How To Figure Out What You’re Great At

3 Ways To Figure Out What You’re Great At And Leverage It More Powerfully

In coaching mid- to high-level professionals in corporate and entrepreneurial roles, I’ve found that, despite the level of success they have achieved, over 80% don’t know what they’re talented at, and what stands them apart from others in their work. This floors me, because the reality is that if you can’t identify and name your amazing talents and abilities, that you can’t leverage them to the fullest. And that means not only a lot of money left on the table, but also juicy roles, fascinating projects and thrilling outcomes that you could be engaged in but aren’t.

Why do so many people fail to recognize the talents they have?

My research has shown that there are three top reasons for not identifying clearly your natural talents and how you stand out:

#1: What comes easily to you seems unremarkable

Each of us has our own wonderful set of skills, talents and abilities – some of which have been forged through education, hard work and effort,  but others have come very easily to us, from early childhood onward.

In my own life for instance, I was a singer and performer from an early age, and I loved the stage. I was a top tennis player, and thrived on competition. I also loved writing, reading, thinking about new ideas and innovation, literature, psychology, and helping people sort out their biggest worries and challenges. These things came easily to me, as easy as breathing.  That’s why the work I do now is so joyful – because it taps into what I naturally love to do and am good at. And it’s also why so much of my 18-year corporate career was unhappy and uninspiring. It didn’t leverage my most joyful and natural talents and abilities.

Great talents that have been with us since the beginning often don’t seem remarkable or valuable to us, but they are. And these are the talents you should be leveraging for a happier, more financially and emotionally rewarding career.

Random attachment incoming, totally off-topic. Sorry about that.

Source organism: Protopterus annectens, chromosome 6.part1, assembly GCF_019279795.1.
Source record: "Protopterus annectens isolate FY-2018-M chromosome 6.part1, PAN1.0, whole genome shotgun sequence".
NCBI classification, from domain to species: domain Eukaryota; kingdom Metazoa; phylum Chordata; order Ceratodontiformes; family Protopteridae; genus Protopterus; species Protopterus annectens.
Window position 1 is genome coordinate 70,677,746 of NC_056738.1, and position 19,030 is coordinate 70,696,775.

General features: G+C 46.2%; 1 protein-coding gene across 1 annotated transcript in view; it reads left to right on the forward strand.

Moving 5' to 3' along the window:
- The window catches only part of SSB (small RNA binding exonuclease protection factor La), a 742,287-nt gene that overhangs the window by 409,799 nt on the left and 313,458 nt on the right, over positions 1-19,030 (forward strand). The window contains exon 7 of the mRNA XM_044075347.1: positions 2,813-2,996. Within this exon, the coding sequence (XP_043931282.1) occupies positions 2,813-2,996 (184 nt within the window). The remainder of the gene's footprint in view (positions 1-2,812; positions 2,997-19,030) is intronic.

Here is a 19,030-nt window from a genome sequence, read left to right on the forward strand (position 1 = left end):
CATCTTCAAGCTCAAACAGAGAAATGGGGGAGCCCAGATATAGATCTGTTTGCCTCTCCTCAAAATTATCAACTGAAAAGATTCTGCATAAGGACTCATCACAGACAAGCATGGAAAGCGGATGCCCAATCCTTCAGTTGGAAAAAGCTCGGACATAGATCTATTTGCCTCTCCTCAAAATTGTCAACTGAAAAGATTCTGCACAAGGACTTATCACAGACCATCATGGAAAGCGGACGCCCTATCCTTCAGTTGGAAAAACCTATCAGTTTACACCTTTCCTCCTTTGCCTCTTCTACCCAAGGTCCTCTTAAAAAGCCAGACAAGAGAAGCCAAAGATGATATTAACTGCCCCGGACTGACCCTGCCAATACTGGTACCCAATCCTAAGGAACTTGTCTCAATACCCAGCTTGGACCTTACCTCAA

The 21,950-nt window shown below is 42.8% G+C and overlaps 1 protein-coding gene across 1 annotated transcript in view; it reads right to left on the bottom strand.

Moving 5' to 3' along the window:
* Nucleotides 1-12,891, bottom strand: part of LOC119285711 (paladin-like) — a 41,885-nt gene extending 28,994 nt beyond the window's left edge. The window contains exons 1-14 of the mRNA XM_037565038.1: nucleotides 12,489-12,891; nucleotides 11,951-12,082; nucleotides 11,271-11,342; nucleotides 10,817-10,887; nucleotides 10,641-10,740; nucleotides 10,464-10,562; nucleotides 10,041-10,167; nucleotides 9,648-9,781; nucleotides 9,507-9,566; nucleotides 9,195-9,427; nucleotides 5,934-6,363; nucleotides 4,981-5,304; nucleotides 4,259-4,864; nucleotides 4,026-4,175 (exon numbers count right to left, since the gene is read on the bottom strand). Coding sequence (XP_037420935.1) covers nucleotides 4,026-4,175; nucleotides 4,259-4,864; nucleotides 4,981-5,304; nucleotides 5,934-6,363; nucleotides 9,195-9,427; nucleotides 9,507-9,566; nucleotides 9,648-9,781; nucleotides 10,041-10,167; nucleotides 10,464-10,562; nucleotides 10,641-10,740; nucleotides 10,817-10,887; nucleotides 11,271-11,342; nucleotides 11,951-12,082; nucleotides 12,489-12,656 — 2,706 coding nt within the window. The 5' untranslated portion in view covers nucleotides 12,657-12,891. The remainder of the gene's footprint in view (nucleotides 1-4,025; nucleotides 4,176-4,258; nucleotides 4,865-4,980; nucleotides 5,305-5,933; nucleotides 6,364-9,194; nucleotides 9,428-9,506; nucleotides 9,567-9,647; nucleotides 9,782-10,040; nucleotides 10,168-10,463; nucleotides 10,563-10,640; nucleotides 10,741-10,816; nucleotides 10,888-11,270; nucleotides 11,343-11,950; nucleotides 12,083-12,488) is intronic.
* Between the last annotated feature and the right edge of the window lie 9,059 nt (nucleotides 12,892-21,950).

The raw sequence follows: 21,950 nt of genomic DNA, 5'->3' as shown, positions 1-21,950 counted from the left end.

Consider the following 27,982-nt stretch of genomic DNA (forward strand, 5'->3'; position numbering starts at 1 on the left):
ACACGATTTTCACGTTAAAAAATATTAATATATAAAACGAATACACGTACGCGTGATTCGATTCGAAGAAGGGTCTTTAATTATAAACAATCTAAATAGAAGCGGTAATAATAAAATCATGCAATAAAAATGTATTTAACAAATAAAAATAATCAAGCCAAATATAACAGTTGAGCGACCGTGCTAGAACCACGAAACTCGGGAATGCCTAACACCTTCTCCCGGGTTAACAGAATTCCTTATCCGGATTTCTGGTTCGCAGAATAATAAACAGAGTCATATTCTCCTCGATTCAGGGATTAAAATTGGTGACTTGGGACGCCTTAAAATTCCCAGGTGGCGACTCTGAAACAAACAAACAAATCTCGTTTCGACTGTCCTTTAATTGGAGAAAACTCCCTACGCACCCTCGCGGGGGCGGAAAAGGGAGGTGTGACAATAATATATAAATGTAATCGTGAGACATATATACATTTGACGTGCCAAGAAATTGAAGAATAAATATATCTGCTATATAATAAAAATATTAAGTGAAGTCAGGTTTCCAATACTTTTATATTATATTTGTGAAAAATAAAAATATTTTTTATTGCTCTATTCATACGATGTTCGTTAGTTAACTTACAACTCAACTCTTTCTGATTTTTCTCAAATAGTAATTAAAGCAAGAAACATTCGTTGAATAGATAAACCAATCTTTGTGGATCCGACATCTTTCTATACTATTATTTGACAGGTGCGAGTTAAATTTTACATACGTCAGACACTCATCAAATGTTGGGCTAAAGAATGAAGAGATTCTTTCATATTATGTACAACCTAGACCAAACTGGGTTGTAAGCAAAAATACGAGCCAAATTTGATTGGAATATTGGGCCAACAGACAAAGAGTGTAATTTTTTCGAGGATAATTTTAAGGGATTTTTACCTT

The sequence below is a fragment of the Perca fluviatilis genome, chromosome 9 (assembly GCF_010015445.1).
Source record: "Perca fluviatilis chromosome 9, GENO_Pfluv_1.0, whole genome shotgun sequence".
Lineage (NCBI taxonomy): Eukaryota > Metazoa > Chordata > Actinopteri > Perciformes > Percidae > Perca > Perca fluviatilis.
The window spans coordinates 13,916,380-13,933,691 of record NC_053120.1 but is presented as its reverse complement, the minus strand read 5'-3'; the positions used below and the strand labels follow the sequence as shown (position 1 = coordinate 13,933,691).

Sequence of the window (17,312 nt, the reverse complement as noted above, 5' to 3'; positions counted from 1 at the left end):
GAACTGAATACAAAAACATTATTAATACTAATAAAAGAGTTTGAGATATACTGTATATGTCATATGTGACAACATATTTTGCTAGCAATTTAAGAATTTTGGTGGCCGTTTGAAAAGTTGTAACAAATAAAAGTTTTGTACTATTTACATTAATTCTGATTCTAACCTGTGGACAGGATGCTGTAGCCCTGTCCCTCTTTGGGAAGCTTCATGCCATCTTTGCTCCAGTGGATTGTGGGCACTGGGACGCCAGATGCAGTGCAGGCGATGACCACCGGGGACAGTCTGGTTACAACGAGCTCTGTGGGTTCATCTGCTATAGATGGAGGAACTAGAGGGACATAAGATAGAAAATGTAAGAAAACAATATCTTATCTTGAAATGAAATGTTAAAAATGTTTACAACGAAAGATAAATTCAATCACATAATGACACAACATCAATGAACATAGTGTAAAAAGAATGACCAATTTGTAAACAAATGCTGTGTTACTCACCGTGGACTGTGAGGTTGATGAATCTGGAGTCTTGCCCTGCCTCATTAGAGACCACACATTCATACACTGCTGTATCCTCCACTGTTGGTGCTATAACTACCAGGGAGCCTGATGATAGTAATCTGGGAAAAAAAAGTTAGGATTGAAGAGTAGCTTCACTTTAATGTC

What to do about it: Take some time this week (at least an hour or two) and make a list of every job you’ve ever had. Then dimensionalize the actual skills, talents and capabilities you utilized to get this job done well.  Write down every skill or talent used, then the important outcomes this talent or ability helped you achieved.

Here’s an example:

  • Built important client relationships that lead to substantially increased revenue (skill: listening, relationship-building, client development)
  • Mediated key differences between our clients and our marketing team to create more effective promotions (skill: mediation, marketing, promotion, client relationship management)
  • Devised and delivered successful new products based on market research to help the company diversify its offerings (skill: innovation, product development, product management, marketing)
  • Conducted market and other research on potential acquisitions to ensure these investments were sound (skill: research, analysis, acquisition)
  • Communicated with and supported the top media players in my field in ways that highlighted my company’s leaders as pioneers in the field (skill: communications, public relations, relationship-building)

Once you’ve done this exercise, you’ll see more clearly the talents and abilities you have and the measureable positive impact you’ve made in the jobs you’ve loved most.

#2: Your jobs that have gone badly have tainted your perspective

The second reason people fail to identify and leverage their most joyful and valuable talents and abilities is that their confidence has been crushed by jobs that went poorly.